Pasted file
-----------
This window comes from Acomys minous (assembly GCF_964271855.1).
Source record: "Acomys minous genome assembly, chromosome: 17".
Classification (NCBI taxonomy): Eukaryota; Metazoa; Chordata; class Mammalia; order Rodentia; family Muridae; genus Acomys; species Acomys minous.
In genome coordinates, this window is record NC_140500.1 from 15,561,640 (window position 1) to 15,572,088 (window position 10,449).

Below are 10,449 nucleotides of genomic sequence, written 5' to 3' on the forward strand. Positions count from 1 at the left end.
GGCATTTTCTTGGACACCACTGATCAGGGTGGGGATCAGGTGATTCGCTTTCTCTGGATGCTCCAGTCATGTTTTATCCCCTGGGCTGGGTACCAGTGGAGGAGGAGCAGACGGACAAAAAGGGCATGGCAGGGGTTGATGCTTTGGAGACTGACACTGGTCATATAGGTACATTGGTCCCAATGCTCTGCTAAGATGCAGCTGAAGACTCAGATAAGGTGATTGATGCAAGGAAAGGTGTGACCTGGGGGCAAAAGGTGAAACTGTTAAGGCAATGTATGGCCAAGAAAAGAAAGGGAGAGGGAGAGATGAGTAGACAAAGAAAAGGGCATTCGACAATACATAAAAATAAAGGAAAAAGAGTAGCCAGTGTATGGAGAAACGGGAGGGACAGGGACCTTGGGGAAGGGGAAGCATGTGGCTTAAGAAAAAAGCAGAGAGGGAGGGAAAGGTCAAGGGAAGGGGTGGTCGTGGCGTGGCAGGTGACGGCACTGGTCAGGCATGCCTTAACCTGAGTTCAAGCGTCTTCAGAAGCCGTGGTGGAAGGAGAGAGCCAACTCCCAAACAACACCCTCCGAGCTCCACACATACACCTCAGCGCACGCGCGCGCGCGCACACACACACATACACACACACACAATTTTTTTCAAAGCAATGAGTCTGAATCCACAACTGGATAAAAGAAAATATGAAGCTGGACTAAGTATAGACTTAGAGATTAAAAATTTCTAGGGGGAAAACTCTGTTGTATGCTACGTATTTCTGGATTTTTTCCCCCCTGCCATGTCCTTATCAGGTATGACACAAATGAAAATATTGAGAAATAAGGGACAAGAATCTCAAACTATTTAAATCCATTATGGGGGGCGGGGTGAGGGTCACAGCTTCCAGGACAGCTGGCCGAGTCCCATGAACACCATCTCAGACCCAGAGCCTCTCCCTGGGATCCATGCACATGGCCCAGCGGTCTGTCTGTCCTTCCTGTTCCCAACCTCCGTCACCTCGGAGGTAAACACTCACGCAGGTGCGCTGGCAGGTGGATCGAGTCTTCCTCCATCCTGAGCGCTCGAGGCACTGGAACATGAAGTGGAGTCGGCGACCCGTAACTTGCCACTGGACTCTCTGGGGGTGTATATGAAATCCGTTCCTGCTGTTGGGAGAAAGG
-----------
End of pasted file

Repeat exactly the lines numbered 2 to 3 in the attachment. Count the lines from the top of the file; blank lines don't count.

Source record: "Acomys minous genome assembly, chromosome: 17".
Classification (NCBI taxonomy): Eukaryota; Metazoa; Chordata; class Mammalia; order Rodentia; family Muridae; genus Acomys; species Acomys minous.